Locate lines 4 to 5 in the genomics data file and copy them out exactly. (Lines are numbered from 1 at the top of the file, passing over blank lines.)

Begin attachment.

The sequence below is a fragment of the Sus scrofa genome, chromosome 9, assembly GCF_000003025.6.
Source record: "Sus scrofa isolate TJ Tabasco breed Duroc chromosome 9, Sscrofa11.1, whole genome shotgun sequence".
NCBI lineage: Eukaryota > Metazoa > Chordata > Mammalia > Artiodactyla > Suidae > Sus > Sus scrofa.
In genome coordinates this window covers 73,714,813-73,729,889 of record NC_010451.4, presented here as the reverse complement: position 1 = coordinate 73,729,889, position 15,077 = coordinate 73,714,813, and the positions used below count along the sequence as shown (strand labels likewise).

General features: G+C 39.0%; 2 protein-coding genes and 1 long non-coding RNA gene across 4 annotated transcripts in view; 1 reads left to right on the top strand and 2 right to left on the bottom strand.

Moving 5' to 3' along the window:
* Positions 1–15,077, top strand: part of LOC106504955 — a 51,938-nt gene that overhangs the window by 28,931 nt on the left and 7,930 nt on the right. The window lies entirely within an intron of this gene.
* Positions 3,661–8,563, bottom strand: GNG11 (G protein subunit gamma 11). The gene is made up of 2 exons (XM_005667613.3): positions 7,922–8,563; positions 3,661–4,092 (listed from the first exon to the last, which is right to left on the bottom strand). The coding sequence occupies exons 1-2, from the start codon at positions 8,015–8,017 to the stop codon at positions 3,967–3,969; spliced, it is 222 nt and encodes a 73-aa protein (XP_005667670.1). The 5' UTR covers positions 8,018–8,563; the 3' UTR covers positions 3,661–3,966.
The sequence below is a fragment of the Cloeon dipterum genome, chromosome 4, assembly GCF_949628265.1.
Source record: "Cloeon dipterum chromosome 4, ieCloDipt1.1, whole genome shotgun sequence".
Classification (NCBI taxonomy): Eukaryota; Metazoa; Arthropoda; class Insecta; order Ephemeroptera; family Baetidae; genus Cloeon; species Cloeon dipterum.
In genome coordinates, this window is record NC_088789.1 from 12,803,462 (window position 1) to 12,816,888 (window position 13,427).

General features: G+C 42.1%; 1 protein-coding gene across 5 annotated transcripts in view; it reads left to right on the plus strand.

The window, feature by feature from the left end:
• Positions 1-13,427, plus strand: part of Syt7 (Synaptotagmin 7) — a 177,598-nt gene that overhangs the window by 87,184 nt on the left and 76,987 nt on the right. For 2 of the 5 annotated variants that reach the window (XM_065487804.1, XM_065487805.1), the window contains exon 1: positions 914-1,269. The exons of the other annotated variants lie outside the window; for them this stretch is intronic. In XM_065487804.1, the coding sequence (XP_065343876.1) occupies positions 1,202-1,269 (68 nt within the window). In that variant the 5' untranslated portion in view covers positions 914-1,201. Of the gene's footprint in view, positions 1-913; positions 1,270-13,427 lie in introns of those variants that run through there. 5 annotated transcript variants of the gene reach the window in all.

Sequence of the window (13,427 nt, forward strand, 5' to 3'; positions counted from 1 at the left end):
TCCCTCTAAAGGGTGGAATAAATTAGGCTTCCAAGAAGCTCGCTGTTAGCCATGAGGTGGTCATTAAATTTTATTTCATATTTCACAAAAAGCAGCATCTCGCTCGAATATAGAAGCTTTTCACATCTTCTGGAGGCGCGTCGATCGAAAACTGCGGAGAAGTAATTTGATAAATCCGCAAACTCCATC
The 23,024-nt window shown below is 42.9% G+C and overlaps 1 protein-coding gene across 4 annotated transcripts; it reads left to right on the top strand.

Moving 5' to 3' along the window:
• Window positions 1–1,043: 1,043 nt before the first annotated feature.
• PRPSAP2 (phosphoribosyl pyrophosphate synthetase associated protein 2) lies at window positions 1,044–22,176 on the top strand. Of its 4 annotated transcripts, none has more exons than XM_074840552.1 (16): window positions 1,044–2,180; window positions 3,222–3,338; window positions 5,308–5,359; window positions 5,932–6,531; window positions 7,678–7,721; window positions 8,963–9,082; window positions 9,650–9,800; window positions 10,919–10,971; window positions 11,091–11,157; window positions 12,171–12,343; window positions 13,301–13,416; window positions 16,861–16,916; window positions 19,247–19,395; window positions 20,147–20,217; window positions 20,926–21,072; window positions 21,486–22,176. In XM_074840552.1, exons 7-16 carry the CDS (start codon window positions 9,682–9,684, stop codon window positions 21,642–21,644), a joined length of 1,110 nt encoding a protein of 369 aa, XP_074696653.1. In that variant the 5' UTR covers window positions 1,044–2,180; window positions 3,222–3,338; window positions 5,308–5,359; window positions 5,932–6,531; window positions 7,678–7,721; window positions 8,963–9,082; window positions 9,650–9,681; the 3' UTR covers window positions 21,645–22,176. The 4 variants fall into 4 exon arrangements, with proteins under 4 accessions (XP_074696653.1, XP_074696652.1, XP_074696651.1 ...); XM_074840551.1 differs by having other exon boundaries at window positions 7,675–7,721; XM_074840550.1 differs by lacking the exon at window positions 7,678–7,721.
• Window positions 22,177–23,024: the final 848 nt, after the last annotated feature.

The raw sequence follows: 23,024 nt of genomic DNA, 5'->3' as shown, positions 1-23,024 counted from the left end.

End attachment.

In genome coordinates this window covers 73,714,813-73,729,889 of record NC_010451.4, presented here as the reverse complement: position 1 = coordinate 73,729,889, position 15,077 = coordinate 73,714,813, and the positions used below count along the sequence as shown (strand labels likewise).

General features: G+C 39.0%; 2 protein-coding genes and 1 long non-coding RNA gene across 4 annotated transcripts in view; 1 reads left to right on the top strand and 2 right to left on the bottom strand.